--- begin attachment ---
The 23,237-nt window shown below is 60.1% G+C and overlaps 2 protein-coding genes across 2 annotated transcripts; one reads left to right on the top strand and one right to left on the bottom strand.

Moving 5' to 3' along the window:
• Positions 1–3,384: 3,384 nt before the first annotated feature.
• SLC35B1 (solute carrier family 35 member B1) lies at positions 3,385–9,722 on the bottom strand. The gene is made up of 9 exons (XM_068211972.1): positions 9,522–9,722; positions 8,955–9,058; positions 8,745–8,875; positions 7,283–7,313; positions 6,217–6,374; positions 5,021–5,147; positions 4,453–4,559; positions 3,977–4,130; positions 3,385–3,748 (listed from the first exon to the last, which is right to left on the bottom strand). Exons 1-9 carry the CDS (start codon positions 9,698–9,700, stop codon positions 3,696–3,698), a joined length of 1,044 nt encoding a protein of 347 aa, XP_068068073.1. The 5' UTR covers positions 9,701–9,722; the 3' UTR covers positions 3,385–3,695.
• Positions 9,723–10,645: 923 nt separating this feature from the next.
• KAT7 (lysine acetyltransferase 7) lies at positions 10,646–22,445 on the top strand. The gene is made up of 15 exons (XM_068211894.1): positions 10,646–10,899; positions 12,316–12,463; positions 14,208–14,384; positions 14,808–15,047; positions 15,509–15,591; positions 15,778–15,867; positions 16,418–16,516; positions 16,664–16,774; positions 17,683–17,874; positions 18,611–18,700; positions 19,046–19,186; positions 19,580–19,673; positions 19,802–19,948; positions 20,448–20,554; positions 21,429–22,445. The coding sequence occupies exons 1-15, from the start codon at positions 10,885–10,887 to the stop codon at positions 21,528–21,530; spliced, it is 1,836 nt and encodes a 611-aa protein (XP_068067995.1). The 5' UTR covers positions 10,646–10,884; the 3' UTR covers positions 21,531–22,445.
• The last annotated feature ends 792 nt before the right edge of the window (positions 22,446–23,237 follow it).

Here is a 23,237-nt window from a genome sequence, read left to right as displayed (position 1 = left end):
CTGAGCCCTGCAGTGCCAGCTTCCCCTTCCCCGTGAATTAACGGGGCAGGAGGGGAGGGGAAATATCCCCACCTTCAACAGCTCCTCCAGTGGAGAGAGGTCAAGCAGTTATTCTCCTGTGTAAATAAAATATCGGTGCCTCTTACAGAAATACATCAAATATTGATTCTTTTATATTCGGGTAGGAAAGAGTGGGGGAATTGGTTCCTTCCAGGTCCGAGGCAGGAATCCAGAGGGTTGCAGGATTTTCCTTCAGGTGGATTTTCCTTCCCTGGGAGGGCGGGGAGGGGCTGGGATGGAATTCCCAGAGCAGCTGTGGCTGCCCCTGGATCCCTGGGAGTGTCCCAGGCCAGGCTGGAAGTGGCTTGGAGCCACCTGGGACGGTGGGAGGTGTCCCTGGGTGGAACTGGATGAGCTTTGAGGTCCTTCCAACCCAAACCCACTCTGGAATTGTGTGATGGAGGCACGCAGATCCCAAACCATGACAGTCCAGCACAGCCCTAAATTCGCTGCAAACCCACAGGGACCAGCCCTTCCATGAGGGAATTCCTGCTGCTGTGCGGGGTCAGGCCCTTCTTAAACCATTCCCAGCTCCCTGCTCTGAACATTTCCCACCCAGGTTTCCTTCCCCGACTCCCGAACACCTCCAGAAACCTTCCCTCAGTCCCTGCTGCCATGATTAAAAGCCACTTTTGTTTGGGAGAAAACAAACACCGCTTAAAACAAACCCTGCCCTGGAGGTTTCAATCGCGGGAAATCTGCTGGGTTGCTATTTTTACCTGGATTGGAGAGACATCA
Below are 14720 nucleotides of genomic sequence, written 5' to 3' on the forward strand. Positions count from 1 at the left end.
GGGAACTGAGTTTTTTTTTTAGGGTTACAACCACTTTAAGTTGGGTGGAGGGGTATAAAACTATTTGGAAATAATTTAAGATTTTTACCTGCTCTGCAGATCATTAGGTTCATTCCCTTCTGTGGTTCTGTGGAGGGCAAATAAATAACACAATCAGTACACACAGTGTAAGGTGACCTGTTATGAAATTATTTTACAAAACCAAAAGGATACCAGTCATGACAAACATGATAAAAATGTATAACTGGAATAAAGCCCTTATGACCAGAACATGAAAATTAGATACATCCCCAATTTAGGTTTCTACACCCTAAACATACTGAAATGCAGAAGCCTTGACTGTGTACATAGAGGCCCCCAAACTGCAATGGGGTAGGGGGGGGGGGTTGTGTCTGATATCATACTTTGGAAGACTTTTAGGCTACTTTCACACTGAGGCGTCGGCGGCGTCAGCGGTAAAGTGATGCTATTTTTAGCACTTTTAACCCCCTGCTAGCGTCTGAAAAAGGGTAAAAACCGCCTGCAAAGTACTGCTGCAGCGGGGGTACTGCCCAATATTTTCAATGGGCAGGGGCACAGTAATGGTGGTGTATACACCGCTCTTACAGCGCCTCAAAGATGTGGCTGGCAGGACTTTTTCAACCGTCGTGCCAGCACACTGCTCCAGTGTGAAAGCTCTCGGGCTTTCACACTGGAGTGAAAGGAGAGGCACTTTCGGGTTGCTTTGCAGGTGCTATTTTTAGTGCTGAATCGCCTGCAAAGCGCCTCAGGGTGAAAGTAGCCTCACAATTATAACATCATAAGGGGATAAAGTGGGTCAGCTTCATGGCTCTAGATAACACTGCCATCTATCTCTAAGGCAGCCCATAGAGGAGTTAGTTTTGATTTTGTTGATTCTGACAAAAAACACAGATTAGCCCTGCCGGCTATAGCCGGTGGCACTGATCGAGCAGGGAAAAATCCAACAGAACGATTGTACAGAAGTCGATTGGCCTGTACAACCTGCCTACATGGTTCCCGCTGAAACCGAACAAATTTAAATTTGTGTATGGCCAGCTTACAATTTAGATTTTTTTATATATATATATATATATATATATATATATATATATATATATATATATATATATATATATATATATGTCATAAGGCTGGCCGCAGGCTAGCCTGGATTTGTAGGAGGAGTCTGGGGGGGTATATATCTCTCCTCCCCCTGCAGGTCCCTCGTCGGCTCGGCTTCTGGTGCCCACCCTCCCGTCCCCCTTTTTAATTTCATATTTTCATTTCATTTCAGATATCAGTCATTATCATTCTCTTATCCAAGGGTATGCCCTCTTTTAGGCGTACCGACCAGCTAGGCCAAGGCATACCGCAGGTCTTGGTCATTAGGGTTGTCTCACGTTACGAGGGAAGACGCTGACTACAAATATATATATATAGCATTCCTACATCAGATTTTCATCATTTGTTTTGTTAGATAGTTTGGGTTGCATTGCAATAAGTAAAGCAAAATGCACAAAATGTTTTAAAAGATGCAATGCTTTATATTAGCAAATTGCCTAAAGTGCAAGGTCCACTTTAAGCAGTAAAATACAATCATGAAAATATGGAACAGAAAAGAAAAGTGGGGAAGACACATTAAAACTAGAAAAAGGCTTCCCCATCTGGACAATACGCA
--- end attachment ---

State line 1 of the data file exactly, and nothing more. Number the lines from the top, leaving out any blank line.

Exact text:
The 23,237-nt window shown below is 60.1% G+C and overlaps 2 protein-coding genes across 2 annotated transcripts; one reads left to right on the top strand and one right to left on the bottom strand.